First of all, he said, Putin’s arrangements are creating a situation in which it is far from clear “where the bureaucracy begins and where the mafia ends” because so many bureaucrats now act like criminals interested only in seeing how much money they can steal and put into their own pockets.
Second, Gupalo argued, the degeneration of state institutions as a result already means that “the bureaucratic dragon” of Moscow is giving birth to many “little dragons” in the regions, mafia officialdoms whose behavior is modeled on but quite often worse and more ill-intentioned than that of the parent.
And third, the Kazan-based activist said, the developments threaten Russia with what he calls “the Somalia variant where formally there is some central government but where in fact [control of] the country is divided among various criminal gangs engaged in fighting one another.”
That picture, like the one offered by Latynina, may overstate the case, but it is clear that neither Putin nor his admirers at home or abroad are willing or able to explain how the problems these two writers highlight are in any way consistent with the notion that at the cost of freedom, Putin has made Russia orderly and great.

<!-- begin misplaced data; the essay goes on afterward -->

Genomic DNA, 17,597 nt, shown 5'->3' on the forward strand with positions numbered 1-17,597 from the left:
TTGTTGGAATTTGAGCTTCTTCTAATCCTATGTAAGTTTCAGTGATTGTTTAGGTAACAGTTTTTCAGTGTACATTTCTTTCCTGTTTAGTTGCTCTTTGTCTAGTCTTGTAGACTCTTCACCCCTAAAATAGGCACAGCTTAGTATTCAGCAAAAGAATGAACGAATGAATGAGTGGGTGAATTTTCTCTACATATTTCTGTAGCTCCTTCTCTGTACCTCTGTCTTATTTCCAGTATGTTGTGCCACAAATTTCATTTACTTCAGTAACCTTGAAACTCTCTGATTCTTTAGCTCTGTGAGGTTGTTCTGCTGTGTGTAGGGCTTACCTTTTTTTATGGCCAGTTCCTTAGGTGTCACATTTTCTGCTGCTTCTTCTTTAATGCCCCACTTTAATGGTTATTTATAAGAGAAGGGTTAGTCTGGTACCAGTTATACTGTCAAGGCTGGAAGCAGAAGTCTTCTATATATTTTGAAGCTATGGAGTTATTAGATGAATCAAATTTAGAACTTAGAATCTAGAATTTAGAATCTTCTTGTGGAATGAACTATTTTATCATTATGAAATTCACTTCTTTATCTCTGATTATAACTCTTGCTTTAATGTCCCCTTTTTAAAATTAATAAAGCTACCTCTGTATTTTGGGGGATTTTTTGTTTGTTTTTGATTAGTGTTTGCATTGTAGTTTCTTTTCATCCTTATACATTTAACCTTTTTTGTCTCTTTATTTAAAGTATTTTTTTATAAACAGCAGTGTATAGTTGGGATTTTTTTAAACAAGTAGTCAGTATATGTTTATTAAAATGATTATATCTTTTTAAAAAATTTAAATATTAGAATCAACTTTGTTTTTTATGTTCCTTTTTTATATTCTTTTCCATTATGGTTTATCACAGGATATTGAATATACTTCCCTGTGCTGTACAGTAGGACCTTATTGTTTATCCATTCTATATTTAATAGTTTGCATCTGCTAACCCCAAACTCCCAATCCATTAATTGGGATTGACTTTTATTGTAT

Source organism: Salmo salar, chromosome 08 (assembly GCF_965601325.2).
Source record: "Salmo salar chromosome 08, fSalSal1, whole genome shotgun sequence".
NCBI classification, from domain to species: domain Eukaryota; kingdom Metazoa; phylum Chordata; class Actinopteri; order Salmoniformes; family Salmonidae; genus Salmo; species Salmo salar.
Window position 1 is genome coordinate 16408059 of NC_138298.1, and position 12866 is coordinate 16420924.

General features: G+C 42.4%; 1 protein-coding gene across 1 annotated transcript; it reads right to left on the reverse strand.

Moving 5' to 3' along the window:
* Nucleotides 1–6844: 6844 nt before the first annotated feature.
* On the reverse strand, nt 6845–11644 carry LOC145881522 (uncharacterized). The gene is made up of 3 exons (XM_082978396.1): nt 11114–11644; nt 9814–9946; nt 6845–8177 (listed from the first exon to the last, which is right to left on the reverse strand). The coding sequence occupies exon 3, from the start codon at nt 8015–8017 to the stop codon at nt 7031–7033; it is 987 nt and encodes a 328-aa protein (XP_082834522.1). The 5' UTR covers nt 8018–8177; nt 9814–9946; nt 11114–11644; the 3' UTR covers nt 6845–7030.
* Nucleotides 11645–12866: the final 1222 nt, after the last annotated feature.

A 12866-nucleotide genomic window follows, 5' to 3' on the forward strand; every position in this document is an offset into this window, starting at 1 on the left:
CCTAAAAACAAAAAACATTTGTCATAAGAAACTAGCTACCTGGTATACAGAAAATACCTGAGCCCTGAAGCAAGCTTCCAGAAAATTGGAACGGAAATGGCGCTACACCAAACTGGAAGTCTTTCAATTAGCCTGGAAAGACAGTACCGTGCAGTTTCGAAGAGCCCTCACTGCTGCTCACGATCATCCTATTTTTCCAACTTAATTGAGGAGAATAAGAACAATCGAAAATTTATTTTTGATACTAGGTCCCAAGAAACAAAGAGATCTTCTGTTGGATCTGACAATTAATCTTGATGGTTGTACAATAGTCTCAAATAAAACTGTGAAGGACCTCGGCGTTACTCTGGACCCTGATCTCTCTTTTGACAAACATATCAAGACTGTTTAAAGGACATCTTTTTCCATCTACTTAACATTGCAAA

Window on Eurasia
By Paul Goble
Until December 2006, Paul Goble was vice dean for the social sciences and humanities at Audentes University in Tallinn and a senior research associate at the EuroCollege of the University of Tartu in Estonia. While there, he launched the “Window on Eurasia” series which at that time he distributed directly via e-mail. Prior to joining the faculty there in 2004, he served in various capacities in the U.S. State Department, the Central Intelligence Agency and the International Broadcasting Bureau as well as at the Voice of America and Radio Free Europe/Radio Liberty and at the Carnegie Endowment for International Peace. He writes frequently on ethnic and religious issues and has edited five volumes on ethnicity and religion in the former Soviet space. Trained at Miami University in Ohio and the University of Chicago, he has been decorated by the governments of Estonia, Latvia and Lithuania for his work in promoting Baltic independence and the withdrawal of Russian forces from those formerly occupied lands..